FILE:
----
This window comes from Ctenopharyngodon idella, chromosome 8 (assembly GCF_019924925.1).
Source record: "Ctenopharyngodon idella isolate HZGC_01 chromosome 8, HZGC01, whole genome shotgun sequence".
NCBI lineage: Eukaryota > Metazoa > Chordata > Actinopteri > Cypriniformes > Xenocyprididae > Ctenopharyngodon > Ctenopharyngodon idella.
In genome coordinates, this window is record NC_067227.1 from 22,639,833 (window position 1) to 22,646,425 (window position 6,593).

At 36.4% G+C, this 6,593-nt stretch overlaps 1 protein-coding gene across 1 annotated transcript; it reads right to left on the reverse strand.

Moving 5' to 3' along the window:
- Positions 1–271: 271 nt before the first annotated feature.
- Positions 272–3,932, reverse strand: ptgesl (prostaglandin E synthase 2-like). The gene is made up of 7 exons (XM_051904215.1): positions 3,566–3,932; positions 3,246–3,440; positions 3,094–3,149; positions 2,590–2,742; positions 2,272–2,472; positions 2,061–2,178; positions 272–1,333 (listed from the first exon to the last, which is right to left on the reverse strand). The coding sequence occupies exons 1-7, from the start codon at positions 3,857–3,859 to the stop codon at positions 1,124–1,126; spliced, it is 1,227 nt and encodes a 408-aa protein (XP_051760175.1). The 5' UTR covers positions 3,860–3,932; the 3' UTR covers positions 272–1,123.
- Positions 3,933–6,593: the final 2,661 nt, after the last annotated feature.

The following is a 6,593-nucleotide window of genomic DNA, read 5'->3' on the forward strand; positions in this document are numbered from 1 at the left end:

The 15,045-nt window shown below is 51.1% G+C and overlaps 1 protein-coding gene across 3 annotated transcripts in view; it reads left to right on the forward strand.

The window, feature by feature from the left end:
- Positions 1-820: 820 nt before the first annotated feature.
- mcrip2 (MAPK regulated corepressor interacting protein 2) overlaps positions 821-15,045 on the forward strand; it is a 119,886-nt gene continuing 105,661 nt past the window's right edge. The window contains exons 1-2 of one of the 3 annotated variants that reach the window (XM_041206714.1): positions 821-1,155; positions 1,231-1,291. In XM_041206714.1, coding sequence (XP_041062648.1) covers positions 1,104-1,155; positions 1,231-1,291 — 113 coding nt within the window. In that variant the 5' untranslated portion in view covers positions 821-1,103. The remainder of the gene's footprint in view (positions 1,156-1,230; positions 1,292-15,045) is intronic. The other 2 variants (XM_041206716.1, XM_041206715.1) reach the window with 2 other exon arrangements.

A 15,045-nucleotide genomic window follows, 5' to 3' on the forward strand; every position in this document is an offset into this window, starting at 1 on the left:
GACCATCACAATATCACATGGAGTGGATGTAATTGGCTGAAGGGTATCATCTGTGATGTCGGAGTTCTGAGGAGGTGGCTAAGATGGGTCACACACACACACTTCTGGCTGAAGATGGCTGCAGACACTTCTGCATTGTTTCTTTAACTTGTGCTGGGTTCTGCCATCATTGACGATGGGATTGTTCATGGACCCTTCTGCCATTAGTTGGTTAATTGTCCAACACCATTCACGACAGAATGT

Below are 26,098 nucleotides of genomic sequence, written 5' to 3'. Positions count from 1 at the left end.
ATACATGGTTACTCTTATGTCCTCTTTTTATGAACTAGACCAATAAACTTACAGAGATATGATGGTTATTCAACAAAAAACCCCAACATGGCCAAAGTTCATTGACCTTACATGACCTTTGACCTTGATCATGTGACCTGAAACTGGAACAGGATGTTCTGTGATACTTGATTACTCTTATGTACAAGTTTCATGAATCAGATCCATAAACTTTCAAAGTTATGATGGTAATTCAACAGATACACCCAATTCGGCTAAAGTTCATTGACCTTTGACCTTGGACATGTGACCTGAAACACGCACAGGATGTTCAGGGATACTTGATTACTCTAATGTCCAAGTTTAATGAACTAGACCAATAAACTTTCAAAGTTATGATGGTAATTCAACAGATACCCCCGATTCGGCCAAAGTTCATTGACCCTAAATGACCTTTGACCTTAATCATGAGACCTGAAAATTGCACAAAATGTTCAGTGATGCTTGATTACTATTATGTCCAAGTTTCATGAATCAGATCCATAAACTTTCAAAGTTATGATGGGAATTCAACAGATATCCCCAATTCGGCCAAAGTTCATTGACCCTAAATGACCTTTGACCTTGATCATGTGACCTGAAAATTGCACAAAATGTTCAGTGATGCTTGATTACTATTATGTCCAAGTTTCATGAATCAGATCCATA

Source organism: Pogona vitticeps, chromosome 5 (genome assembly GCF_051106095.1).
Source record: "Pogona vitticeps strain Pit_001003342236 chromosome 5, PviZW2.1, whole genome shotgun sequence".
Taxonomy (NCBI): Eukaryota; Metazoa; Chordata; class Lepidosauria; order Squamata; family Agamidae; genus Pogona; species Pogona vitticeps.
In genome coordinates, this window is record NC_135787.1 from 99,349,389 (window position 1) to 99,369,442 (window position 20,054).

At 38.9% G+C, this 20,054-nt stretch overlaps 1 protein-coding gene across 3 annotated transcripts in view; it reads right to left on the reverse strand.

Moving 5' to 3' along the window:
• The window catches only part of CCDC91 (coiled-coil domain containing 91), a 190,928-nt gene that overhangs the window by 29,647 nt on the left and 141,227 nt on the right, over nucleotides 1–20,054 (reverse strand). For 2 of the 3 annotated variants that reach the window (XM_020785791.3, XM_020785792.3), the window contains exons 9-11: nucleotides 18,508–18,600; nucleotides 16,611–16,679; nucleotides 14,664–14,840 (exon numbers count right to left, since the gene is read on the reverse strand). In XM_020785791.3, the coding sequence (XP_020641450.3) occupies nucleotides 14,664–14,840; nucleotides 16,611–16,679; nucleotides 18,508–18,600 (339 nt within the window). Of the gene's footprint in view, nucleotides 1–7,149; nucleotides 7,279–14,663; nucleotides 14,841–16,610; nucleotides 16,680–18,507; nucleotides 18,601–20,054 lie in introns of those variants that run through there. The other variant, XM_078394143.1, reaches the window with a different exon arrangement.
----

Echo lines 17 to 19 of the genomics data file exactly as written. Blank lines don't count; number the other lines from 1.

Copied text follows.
Below are 26,098 nucleotides of genomic sequence, written 5' to 3'. Positions count from 1 at the left end.
ATACATGGTTACTCTTATGTCCTCTTTTTATGAACTAGACCAATAAACTTACAGAGATATGATGGTTATTCAACAAAAAACCCCAACATGGCCAAAGTTCATTGACCTTACATGACCTTTGACCTTGATCATGTGACCTGAAACTGGAACAGGATGTTCTGTGATACTTGATTACTCTTATGTACAAGTTTCATGAATCAGATCCATAAACTTTCAAAGTTATGATGGTAATTCAACAGATACACCCAATTCGGCTAAAGTTCATTGACCTTTGACCTTGGACATGTGACCTGAAACACGCACAGGATGTTCAGGGATACTTGATTACTCTAATGTCCAAGTTTAATGAACTAGACCAATAAACTTTCAAAGTTATGATGGTAATTCAACAGATACCCCCGATTCGGCCAAAGTTCATTGACCCTAAATGACCTTTGACCTTAATCATGAGACCTGAAAATTGCACAAAATGTTCAGTGATGCTTGATTACTATTATGTCCAAGTTTCATGAATCAGATCCATAAACTTTCAAAGTTATGATGGGAATTCAACAGATATCCCCAATTCGGCCAAAGTTCATTGACCCTAAATGACCTTTGACCTTGATCATGTGACCTGAAAATTGCACAAAATGTTCAGTGATGCTTGATTACTATTATGTCCAAGTTTCATGAATCAGATCCATA

Source organism: Pogona vitticeps, chromosome 5 (genome assembly GCF_051106095.1).